Be Brief. Be Smart. Be Gone ... And Other Presentation Advice from ACG Cup Judges 

The ACG Cup competition extends over two rounds, the first round intraschool and the second and final, interschool. Teams are given a case study in each round that provides them with a unique opportunity to present valuation, capital markets and M&A strategic advice to a panel of seasoned M&A professionals from within the ACG community. Judges, posing as a board considering a proposal, challenge the teams with questions and evaluate them on both the technical and presentation aspects of their pitches. Because there is no right answer, students learn how to focus on developing a rational solution and defending it.

Opportunity and Feedback for All 

Participating in the ACG Cup offers unparalleled opportunity for students to gain access and exposure to M&A professionals and to real-world dealmaking experience—in addition to the potential for significant financial reward. The experience enables student participants to hone their dealmaking skills and enhance their presentation, networking and team building abilities. 

Judges also benefit from the opportunity to expand their connections, learn from both peers and students, and give back to Colorado’s business and academic communities. Their feedback to the student teams provides value to others of us in the business community as well, whether it’s dealmaking or simply making a pitch for business to a board or other decision makers. We’re pleased to share their insight and advice with you as the final phase of the ACG Cup process.

Judges’ Advice

On Audiences:  Most important, understand your audiences and what they need to hear from you. Be clear on how they make money in their business.
Recognize that each listener comes from a different background. Balance the type and level of detail appropriately.
Everyone is looking at something different, so drive the presentation in the ways you’d like it to proceed. Assume that everyone is with you and don’t give too much information. Let them ask questions.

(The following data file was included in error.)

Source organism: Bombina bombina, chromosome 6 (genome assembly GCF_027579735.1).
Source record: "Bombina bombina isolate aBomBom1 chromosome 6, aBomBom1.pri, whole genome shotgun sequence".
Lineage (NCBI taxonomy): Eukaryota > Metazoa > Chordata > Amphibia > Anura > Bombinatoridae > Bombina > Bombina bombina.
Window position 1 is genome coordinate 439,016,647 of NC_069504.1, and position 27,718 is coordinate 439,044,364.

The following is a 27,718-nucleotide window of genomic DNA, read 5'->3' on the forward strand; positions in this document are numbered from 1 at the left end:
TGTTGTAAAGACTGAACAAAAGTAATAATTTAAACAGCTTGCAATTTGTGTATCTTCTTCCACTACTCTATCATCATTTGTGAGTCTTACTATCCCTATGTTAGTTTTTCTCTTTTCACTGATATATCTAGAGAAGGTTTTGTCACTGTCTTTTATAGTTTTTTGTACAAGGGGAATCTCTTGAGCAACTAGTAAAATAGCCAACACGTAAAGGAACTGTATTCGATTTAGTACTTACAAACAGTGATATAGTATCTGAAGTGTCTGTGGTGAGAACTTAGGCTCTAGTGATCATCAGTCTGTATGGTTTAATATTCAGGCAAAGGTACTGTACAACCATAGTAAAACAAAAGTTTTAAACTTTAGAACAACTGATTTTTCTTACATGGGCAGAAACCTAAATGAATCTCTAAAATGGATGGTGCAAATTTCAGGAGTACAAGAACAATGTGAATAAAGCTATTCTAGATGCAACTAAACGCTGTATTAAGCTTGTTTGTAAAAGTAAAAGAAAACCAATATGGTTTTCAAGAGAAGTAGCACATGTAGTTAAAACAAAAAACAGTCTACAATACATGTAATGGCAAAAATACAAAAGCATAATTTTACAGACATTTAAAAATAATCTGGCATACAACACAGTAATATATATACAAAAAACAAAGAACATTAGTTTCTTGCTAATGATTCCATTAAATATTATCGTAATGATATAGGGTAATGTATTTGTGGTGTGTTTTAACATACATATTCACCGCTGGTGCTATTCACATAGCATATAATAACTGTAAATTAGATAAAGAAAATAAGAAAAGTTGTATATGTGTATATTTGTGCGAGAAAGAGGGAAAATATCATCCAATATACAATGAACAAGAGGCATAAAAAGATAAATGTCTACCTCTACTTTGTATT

You won’t convince a board (or any other group) of anything. Make your points and they will make their own decision. 

On Collateral Materials: Be clear about the purpose of your handouts and presentation and include what’s appropriate.
The best way to go on your PowerPoint is with simple slides that provide an executive summary followed by a detailed appendix.
Get a "cold read" on your presentation and proposal from a colleague or friend who is not familiar with the situation and can catch the little things you don’t see.

On Presenting:

  • If presenting as a team, briefly lay out each team member’s expertise and role up front so that questions can be addressed to the right person. Team members should play to their strengths and passions—and play off one another.
  • Start with the end in mind; then go back to it in a recap at the end of your presentation. In other words, begin your pitch by explaining what solution you recommend, what the risks are, and how you got there.
  • After your recommendation, explain all opportunities and why they would or would not work in the situation. Think through and be prepared to answer questions and challenges.
  • Figure out what the key quantitative theme is and keep coming back to it. Extrapolate the risks and environment as the basis for making your points.
  • Own it, feel it, believe it. Speak firmly with your answers and back up what you say. ("Often in error, never in doubt," to borrow from cartoonist Paul Szep.)
  • Present options, not one "right" solution. Offer scenarios such as, "If you want to achieve this, then option X is your best choice. It you want that, option Y is best."
  • Don’t include everything in your presentation. Keep your message clear and simple and lead your audience to the questions you want them to ask you.
  • Maintain eye contact with your listeners rather than turning your back to use the screen as your prompt.
  • If people aren’t asking questions, pause and ask them yourself: "What are your thoughts or do you have questions at this point?" Or offer, "If I were in your position, I’d be wondering about X."
  • Understand and own your role in working with the client and clearly explain what you can do for them, from taking a simple to a complex role. Give them something to hang their hat on, and ask for the business. Remember, you want a relationship, not just a fee.

Boards and management teams hear pitches frequently; their attention spans are short and their impatience runs high. You need to be engaging and you’d better have the answers. Be brief, smart and then gone.